Unlike unregistered and unrecognised touts,agents have prescribed service fees. We plugged in our location in Delhi and the website threw up a list of 23 agents. PRS technology is old. While that may be revamped and also become broad-based,the use of technology to increase choice is desirable. It imparts transparency and makes intermediation by agents efficient. And because these are recognised agents,regulation is more effective,such as on stipulation of service charges. Or on preventing fraudulent travel,since these IRCTC agents use e-ticketing and production of photo IDs is mandatory for e-tickets,unlike tickets bought at counters.

The way the system works is the following. Through PPPs,the IRCTC has around 500 Master Service Providers and they work through 120,000 sub-agents in 5,000 cities and towns. The system must be popular. Why else would one-third of reserved ticketing now be done through the IRCTC network? But who said reforms are good for everyone? Contrary to the cliché,there are no win-win reforms. Vast segments may gain from reforms and choice,but there are vested interests that gain from the status quo. The Railways are generally anti-reform. That’s presumably the reason vested interests have been more successful in rolling back reforms in the Railways.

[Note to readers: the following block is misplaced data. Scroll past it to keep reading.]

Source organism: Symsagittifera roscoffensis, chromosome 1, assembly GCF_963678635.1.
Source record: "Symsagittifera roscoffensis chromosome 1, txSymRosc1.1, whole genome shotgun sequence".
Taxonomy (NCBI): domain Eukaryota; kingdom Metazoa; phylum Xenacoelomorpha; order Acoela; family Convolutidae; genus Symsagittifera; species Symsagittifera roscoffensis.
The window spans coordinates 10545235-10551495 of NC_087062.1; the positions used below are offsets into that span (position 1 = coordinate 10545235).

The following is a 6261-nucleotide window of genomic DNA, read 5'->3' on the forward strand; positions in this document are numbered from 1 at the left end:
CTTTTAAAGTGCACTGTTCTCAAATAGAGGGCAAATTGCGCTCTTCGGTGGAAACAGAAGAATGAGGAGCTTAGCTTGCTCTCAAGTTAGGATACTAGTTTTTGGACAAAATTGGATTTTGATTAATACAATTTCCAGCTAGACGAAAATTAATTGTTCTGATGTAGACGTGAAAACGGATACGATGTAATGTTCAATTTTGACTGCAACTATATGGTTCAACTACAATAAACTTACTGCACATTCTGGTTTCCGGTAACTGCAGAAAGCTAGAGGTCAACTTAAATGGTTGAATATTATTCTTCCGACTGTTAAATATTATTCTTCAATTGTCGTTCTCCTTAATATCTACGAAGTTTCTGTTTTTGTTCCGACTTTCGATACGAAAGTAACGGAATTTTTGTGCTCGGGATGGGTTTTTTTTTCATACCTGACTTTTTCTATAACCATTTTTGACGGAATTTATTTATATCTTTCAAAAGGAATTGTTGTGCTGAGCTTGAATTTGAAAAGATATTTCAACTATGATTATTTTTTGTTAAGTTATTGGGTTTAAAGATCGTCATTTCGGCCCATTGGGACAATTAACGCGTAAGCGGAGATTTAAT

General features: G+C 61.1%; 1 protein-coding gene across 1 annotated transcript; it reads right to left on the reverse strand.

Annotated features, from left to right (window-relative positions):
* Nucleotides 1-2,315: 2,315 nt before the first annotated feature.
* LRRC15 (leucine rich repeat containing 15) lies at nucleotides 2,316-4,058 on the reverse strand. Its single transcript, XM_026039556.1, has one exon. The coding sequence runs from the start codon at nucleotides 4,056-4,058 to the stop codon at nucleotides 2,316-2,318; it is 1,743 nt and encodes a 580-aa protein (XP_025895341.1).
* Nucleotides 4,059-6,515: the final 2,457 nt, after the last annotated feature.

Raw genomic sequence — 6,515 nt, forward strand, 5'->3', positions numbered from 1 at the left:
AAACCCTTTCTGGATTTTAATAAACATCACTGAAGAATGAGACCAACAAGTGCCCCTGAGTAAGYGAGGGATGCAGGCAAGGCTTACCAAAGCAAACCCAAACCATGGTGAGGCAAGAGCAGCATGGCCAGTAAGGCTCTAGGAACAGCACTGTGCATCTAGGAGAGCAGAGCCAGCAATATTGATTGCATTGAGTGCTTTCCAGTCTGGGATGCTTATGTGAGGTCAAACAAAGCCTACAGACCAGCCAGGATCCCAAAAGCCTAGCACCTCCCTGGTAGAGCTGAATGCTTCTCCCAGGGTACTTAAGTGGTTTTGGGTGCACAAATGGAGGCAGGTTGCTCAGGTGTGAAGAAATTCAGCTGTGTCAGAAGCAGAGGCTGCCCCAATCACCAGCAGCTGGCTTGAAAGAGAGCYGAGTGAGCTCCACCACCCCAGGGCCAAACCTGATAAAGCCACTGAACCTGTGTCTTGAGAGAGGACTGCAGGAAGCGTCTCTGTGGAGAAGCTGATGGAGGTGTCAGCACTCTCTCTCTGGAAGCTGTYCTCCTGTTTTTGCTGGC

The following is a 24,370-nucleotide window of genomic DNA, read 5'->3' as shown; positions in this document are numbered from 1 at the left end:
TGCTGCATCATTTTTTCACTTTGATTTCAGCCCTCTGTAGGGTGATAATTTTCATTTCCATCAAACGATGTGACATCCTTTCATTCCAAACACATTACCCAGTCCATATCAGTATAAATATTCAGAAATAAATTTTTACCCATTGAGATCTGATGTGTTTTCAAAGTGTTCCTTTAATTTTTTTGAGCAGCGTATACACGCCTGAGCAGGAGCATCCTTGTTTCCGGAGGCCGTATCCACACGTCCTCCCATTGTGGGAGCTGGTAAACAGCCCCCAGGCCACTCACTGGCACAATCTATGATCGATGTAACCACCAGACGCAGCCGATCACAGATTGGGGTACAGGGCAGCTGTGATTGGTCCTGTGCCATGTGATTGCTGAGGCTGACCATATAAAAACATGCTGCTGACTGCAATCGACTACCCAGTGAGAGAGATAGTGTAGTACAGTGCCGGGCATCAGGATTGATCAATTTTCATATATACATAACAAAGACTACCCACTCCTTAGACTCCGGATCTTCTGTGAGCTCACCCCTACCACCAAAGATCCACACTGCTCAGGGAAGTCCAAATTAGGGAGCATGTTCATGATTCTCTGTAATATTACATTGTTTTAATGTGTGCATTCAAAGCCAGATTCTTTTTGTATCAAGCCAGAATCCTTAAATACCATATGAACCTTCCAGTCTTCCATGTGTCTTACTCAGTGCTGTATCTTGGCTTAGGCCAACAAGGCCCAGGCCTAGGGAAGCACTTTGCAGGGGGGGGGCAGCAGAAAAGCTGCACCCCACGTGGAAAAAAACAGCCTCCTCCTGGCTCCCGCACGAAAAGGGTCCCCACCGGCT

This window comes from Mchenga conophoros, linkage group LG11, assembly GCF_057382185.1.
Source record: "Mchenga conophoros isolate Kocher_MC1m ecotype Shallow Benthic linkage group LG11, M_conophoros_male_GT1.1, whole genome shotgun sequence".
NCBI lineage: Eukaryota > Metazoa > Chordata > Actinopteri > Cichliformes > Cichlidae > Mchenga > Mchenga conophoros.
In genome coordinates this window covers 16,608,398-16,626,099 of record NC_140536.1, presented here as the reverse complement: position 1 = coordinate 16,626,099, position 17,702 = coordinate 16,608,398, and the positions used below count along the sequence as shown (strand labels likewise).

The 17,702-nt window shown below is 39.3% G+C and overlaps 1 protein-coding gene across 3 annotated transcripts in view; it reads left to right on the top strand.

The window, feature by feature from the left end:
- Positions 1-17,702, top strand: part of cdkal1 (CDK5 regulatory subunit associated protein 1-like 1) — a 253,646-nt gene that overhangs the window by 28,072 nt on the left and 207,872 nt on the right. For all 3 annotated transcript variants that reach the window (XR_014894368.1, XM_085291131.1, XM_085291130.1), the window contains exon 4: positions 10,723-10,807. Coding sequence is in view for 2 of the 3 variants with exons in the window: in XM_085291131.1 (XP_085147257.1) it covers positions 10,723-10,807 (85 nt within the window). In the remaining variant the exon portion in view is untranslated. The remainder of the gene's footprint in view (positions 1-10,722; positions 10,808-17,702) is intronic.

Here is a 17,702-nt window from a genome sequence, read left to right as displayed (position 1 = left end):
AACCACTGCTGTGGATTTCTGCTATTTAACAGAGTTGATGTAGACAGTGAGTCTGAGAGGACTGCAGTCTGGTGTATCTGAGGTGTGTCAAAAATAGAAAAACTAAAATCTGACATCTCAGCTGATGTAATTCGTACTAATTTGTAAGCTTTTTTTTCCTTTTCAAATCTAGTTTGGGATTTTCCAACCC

Thus,we have some recent decisions. First,IRCTC agents (and sub-agents) cannot use tatkal between 8 and 9 am. That slot is critical,because booking counters open at 8 am and most tickets are “sold” within the first 10 minutes. Second,for designated trains (yet to be specified),agents cannot use e-ticketing during that slot.

Third,no new sub-agents can be appointed. Consequently,we retreat from agents to touts.

Inevitably,every such decision cloaks itself under the garb of some rationale,real or imagined. Here are the Railways’ supposed reasons for this retrograde step. First,ordinary passengers cannot get tatkal tickets,with or without IRCTC’s website. True,but that has nothing to do with IRCTC agents. This is symptomatic of a general shortage. Data show IRCTC agents are also able to obtain tatkal tickets only 80 per cent of the time. Second,agents over-charge,beyond the prescribed service fees. Perhaps,but so do touts. At least for agents,there is a regulatory system in place,and prescribed fees. For touts,neither exists. Third,agents book tickets in fictitious names. Unlikely,since photo IDs are required for e-tickets. In any event,so do touts — and IDs are not mandatory there. Fourth,agents don’t refund money for cancellations on time. That’s hypothetically possible. But again,regulation and governance is better for agents than touts. Ditto for issues connected with Ticket Deposit Receipts (TDRs). For both TDRs and cancellations,there are systemic issues that cut across agents and touts.

Stated simply,touts have won the battle over agents. More accurately,there are two types of touts: informal and unrecognised ones and Rail Travel Service Agents (RTSAs) authorised by Indian Railways. Touts and RTSAs,respectively informally and formally recognised by the Railways,have won the battle over agents recognised by IRCTC. Perhaps no more than a turf war is involved. This is the way in which weighty decisions are taken and choice curtailed.

The writer is a Delhi-based economist